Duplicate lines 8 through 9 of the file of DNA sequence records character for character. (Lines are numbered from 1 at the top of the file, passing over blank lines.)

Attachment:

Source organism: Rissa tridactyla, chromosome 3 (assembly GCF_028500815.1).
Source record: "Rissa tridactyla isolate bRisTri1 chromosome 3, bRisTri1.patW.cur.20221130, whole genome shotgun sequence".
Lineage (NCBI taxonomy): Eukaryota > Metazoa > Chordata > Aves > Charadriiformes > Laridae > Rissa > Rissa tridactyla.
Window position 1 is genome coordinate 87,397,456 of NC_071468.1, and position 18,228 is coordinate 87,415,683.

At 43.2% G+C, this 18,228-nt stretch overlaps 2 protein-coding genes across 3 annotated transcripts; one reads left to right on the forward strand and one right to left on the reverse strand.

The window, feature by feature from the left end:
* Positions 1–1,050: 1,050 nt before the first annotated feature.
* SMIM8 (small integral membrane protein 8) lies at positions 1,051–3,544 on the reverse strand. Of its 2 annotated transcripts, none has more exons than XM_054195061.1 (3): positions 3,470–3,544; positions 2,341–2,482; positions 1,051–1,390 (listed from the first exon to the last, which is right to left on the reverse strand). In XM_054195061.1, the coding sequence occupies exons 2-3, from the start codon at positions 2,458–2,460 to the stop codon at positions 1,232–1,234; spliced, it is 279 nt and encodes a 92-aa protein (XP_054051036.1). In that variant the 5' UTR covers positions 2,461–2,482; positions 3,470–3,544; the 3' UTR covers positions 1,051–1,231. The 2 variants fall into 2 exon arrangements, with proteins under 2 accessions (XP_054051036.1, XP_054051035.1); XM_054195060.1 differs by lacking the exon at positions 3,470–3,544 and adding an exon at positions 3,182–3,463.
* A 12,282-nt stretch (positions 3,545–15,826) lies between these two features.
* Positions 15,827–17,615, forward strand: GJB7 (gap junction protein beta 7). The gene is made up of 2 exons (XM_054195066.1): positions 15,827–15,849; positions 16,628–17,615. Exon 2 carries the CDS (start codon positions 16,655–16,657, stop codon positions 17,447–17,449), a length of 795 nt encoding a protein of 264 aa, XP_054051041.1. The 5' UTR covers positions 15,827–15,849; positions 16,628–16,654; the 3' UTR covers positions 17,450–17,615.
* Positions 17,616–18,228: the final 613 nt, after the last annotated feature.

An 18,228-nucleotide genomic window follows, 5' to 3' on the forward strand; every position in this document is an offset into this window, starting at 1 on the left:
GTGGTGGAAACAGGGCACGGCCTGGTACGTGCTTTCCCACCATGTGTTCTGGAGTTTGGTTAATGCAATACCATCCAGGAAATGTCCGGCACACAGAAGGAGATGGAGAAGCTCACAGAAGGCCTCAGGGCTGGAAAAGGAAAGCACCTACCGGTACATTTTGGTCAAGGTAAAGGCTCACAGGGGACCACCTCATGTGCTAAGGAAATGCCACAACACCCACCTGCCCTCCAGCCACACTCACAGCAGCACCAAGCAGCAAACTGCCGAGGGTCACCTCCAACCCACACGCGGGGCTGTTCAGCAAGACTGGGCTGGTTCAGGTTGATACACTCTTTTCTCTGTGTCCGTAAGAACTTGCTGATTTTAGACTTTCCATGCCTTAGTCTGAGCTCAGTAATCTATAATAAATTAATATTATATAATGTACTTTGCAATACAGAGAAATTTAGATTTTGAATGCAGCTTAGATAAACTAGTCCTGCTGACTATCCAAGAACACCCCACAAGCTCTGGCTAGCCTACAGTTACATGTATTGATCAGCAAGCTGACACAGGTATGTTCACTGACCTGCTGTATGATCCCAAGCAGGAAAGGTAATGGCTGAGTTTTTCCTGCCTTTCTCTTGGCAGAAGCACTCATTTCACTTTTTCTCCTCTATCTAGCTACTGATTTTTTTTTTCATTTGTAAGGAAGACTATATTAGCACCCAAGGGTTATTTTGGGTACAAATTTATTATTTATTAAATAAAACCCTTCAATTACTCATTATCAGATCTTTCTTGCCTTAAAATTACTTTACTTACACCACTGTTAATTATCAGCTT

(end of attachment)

* SMIM8 (small integral membrane protein 8) lies at positions 1,051–3,544 on the reverse strand. Of its 2 annotated transcripts, none has more exons than XM_054195061.1 (3): positions 3,470–3,544; positions 2,341–2,482; positions 1,051–1,390 (listed from the first exon to the last, which is right to left on the reverse strand). In XM_054195061.1, the coding sequence occupies exons 2-3, from the start codon at positions 2,458–2,460 to the stop codon at positions 1,232–1,234; spliced, it is 279 nt and encodes a 92-aa protein (XP_054051036.1). In that variant the 5' UTR covers positions 2,461–2,482; positions 3,470–3,544; the 3' UTR covers positions 1,051–1,231. The 2 variants fall into 2 exon arrangements, with proteins under 2 accessions (XP_054051036.1, XP_054051035.1); XM_054195060.1 differs by lacking the exon at positions 3,470–3,544 and adding an exon at positions 3,182–3,463.
* A 12,282-nt stretch (positions 3,545–15,826) lies between these two features.